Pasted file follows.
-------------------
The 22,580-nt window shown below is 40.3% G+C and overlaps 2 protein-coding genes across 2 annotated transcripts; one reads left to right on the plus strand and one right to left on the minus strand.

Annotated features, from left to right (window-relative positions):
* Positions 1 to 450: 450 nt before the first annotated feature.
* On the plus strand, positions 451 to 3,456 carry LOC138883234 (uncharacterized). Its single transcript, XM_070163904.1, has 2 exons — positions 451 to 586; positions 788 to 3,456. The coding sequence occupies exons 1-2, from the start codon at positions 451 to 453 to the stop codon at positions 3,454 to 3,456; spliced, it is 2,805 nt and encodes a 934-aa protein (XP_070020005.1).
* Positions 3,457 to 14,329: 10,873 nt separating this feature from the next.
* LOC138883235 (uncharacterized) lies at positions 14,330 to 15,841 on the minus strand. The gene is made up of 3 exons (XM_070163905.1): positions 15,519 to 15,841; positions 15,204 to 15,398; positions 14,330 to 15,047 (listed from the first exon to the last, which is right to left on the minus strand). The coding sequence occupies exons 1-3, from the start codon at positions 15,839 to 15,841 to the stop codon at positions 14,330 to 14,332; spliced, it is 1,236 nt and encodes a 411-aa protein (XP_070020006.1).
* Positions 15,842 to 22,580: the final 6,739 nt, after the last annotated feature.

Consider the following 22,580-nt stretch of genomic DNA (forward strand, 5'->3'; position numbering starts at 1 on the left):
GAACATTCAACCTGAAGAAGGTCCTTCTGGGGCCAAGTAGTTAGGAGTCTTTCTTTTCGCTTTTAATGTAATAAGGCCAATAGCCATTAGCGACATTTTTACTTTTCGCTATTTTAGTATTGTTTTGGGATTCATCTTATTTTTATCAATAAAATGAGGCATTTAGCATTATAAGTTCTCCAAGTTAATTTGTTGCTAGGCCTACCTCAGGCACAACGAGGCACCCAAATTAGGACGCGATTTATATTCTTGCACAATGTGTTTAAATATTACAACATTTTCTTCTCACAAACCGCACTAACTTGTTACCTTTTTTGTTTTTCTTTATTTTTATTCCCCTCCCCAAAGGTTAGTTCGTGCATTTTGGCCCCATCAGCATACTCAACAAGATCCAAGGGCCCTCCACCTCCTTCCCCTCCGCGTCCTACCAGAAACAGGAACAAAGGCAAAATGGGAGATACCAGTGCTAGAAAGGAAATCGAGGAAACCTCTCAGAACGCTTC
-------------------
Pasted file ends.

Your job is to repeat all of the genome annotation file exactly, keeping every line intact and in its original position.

The 22,580-nt window shown below is 40.3% G+C and overlaps 2 protein-coding genes across 2 annotated transcripts; one reads left to right on the plus strand and one right to left on the minus strand.

Annotated features, from left to right (window-relative positions):
* Positions 1 to 450: 450 nt before the first annotated feature.
* On the plus strand, positions 451 to 3,456 carry LOC138883234 (uncharacterized). Its single transcript, XM_070163904.1, has 2 exons — positions 451 to 586; positions 788 to 3,456. The coding sequence occupies exons 1-2, from the start codon at positions 451 to 453 to the stop codon at positions 3,454 to 3,456; spliced, it is 2,805 nt and encodes a 934-aa protein (XP_070020005.1).
* Positions 3,457 to 14,329: 10,873 nt separating this feature from the next.
* LOC138883235 (uncharacterized) lies at positions 14,330 to 15,841 on the minus strand. The gene is made up of 3 exons (XM_070163905.1): positions 15,519 to 15,841; positions 15,204 to 15,398; positions 14,330 to 15,047 (listed from the first exon to the last, which is right to left on the minus strand). The coding sequence occupies exons 1-3, from the start codon at positions 15,839 to 15,841 to the stop codon at positions 14,330 to 14,332; spliced, it is 1,236 nt and encodes a 411-aa protein (XP_070020006.1).
* Positions 15,842 to 22,580: the final 6,739 nt, after the last annotated feature.

Consider the following 22,580-nt stretch of genomic DNA (forward strand, 5'->3'; position numbering starts at 1 on the left):
GAACATTCAACCTGAAGAAGGTCCTTCTGGGGCCAAGTAGTTAGGAGTCTTTCTTTTCGCTTTTAATGTAATAAGGCCAATAGCCATTAGCGACATTTTTACTTTTCGCTATTTTAGTATTGTTTTGGGATTCATCTTATTTTTATCAATAAAATGAGGCATTTAGCATTATAAGTTCTCCAAGTTAATTTGTTGCTAGGCCTACCTCAGGCACAACGAGGCACCCAAATTAGGACGCGATTTATATTCTTGCACAATGTGTTTAAATATTACAACATTTTCTTCTCACAAACCGCACTAACTTGTTACCTTTTTTGTTTTTCTTTATTTTTATTCCCCTCCCCAAAGGTTAGTTCGTGCATTTTGGCCCCATCAGCATACTCAACAAGATCCAAGGGCCCTCCACCTCCTTCCCCTCCGCGTCCTACCAGAAACAGGAACAAAGGCAAAATGGGAGATACCAGTGCTAGAAAGGAAATCGAGGAAACCTCTCAGAACGCTTC